Defying Conventional Wisdom at a Florida Regional

The axioms of the game are intended to guide less experienced players, although a primary reason bridge retains its worldwide appeal is that there are so many exceptions to these “rules.”

Even so, many players sitting West in the diagramed deal would have let three no-trump make by producing a reflex reaction.

The deal occurred during a knockout team match at the Naples, Fla., regional in September.

When South bid for a second time, North pushed his partner into three no-trump.

Reese Milner of Los Angeles (West) led his highest heart to deny an honor in the suit.

Hemant Lall of Dallas (East) could see that hearts would not be fruitful for the defense. He could have dropped the deuce to deny interest in the suit. But he tried a different tack, playing his jack. Since this in principle denied the ten, East hoped his partner would now steer away from hearts.

South, who had eight top tricks (three hearts and five clubs), won with his queen and immediately tried for a ninth by leading a spade from his hand.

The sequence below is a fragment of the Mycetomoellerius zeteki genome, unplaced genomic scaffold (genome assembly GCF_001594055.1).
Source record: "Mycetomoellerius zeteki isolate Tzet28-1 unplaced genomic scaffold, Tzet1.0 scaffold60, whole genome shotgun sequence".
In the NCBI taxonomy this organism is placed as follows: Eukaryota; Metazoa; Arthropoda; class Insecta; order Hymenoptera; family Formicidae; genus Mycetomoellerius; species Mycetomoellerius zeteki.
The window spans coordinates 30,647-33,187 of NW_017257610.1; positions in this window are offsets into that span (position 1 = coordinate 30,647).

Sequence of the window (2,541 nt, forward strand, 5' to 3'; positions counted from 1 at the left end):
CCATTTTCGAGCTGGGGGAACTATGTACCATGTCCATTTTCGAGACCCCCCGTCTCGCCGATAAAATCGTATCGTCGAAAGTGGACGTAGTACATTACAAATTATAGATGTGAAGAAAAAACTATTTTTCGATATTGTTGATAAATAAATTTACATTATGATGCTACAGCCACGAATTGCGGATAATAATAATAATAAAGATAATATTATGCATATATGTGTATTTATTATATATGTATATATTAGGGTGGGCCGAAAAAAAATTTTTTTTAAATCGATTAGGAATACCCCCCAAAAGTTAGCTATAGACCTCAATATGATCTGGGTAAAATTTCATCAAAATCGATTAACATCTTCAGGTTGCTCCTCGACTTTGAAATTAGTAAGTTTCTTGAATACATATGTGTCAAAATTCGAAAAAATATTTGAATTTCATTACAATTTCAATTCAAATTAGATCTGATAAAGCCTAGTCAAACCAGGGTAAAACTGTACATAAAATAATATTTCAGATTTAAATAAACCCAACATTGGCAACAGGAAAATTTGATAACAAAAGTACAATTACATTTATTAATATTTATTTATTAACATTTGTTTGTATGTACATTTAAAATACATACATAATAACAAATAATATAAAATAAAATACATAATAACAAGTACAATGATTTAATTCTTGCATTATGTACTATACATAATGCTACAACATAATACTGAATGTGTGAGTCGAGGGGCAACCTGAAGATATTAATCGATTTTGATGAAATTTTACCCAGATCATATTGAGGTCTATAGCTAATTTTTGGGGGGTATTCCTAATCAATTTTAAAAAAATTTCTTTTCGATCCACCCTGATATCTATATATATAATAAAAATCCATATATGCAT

Many defenders would have played “second hand low” and let the contract make.

Milner, though, saw the danger. He won with his ace and shifted to a low diamond. The defenders then took four tricks in that suit for down one.

At the other table, Gigi Simpson of Sarasota, Fla., and Ralph Katz of Burr Ridge, Ill., had defeated two hearts by one trick. So the Milner team gained 3 international match points on the board. But if three no-trump had made, the team would have lost 8 imps.

Try not to play by rote. Analyze each deal on its merits and trust your partner’s cards.

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